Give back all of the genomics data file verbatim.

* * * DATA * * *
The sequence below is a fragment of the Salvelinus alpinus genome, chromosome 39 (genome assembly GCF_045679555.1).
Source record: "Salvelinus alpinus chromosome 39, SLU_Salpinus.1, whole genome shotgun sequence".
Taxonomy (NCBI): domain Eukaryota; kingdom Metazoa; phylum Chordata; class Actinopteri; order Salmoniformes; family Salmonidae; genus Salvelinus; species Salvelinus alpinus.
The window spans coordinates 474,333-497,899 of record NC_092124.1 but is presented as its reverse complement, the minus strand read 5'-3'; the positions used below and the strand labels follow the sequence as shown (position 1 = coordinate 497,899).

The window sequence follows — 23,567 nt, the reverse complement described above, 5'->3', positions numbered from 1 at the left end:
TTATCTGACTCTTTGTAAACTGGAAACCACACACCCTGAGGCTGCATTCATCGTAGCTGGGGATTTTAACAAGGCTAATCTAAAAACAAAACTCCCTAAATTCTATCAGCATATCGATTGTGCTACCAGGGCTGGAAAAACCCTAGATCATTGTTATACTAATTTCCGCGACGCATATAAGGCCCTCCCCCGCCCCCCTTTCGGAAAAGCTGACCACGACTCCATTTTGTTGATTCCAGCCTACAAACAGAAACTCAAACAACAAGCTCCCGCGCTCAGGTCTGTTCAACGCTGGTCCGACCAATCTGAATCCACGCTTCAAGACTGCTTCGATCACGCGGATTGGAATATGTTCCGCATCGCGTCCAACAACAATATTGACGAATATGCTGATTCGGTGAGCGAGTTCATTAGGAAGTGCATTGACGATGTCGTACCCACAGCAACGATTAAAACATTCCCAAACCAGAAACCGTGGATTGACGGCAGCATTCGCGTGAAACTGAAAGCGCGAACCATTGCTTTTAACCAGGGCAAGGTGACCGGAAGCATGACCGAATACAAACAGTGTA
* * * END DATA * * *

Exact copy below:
The sequence below is a fragment of the Salvelinus alpinus genome, chromosome 39 (genome assembly GCF_045679555.1).
Source record: "Salvelinus alpinus chromosome 39, SLU_Salpinus.1, whole genome shotgun sequence".
Taxonomy (NCBI): domain Eukaryota; kingdom Metazoa; phylum Chordata; class Actinopteri; order Salmoniformes; family Salmonidae; genus Salvelinus; species Salvelinus alpinus.
The window spans coordinates 474,333-497,899 of record NC_092124.1 but is presented as its reverse complement, the minus strand read 5'-3'; the positions used below and the strand labels follow the sequence as shown (position 1 = coordinate 497,899).

The window sequence follows — 23,567 nt, the reverse complement described above, 5'->3', positions numbered from 1 at the left end:
TTATCTGACTCTTTGTAAACTGGAAACCACACACCCTGAGGCTGCATTCATCGTAGCTGGGGATTTTAACAAGGCTAATCTAAAAACAAAACTCCCTAAATTCTATCAGCATATCGATTGTGCTACCAGGGCTGGAAAAACCCTAGATCATTGTTATACTAATTTCCGCGACGCATATAAGGCCCTCCCCCGCCCCCCTTTCGGAAAAGCTGACCACGACTCCATTTTGTTGATTCCAGCCTACAAACAGAAACTCAAACAACAAGCTCCCGCGCTCAGGTCTGTTCAACGCTGGTCCGACCAATCTGAATCCACGCTTCAAGACTGCTTCGATCACGCGGATTGGAATATGTTCCGCATCGCGTCCAACAACAATATTGACGAATATGCTGATTCGGTGAGCGAGTTCATTAGGAAGTGCATTGACGATGTCGTACCCACAGCAACGATTAAAACATTCCCAAACCAGAAACCGTGGATTGACGGCAGCATTCGCGTGAAACTGAAAGCGCGAACCATTGCTTTTAACCAGGGCAAGGTGACCGGAAGCATGACCGAATACAAACAGTGTA